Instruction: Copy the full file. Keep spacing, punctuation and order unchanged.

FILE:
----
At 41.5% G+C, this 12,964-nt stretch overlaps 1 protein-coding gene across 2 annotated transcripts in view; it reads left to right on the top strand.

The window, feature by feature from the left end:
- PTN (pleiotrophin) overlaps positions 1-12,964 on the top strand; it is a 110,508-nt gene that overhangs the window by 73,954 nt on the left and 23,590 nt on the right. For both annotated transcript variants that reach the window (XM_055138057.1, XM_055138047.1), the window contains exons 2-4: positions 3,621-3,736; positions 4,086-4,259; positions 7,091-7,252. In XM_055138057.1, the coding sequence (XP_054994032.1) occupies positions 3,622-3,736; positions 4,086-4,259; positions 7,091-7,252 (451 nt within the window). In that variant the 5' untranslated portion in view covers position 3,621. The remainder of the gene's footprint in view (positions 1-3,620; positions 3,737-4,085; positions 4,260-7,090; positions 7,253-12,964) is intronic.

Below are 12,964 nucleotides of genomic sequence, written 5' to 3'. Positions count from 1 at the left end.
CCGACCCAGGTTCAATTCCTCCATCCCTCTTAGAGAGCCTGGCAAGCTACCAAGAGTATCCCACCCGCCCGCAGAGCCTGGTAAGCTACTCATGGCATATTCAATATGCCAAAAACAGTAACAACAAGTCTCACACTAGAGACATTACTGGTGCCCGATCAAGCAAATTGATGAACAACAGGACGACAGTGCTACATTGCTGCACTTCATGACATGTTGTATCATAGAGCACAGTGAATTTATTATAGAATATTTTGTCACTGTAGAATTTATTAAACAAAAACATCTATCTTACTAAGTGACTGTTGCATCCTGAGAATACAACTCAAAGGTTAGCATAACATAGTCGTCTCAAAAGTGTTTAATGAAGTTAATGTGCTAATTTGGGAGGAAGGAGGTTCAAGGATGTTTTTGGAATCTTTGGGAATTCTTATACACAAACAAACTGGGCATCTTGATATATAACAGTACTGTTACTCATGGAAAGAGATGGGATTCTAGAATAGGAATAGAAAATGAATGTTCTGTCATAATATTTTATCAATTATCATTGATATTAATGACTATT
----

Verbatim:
At 41.5% G+C, this 12,964-nt stretch overlaps 1 protein-coding gene across 2 annotated transcripts in view; it reads left to right on the top strand.

The window, feature by feature from the left end:
- PTN (pleiotrophin) overlaps positions 1-12,964 on the top strand; it is a 110,508-nt gene that overhangs the window by 73,954 nt on the left and 23,590 nt on the right. For both annotated transcript variants that reach the window (XM_055138057.1, XM_055138047.1), the window contains exons 2-4: positions 3,621-3,736; positions 4,086-4,259; positions 7,091-7,252. In XM_055138057.1, the coding sequence (XP_054994032.1) occupies positions 3,622-3,736; positions 4,086-4,259; positions 7,091-7,252 (451 nt within the window). In that variant the 5' untranslated portion in view covers position 3,621. The remainder of the gene's footprint in view (positions 1-3,620; positions 3,737-4,085; positions 4,260-7,090; positions 7,253-12,964) is intronic.

Below are 12,964 nucleotides of genomic sequence, written 5' to 3'. Positions count from 1 at the left end.
CCGACCCAGGTTCAATTCCTCCATCCCTCTTAGAGAGCCTGGCAAGCTACCAAGAGTATCCCACCCGCCCGCAGAGCCTGGTAAGCTACTCATGGCATATTCAATATGCCAAAAACAGTAACAACAAGTCTCACACTAGAGACATTACTGGTGCCCGATCAAGCAAATTGATGAACAACAGGACGACAGTGCTACATTGCTGCACTTCATGACATGTTGTATCATAGAGCACAGTGAATTTATTATAGAATATTTTGTCACTGTAGAATTTATTAAACAAAAACATCTATCTTACTAAGTGACTGTTGCATCCTGAGAATACAACTCAAAGGTTAGCATAACATAGTCGTCTCAAAAGTGTTTAATGAAGTTAATGTGCTAATTTGGGAGGAAGGAGGTTCAAGGATGTTTTTGGAATCTTTGGGAATTCTTATACACAAACAAACTGGGCATCTTGATATATAACAGTACTGTTACTCATGGAAAGAGATGGGATTCTAGAATAGGAATAGAAAATGAATGTTCTGTCATAATATTTTATCAATTATCATTGATATTAATGACTATT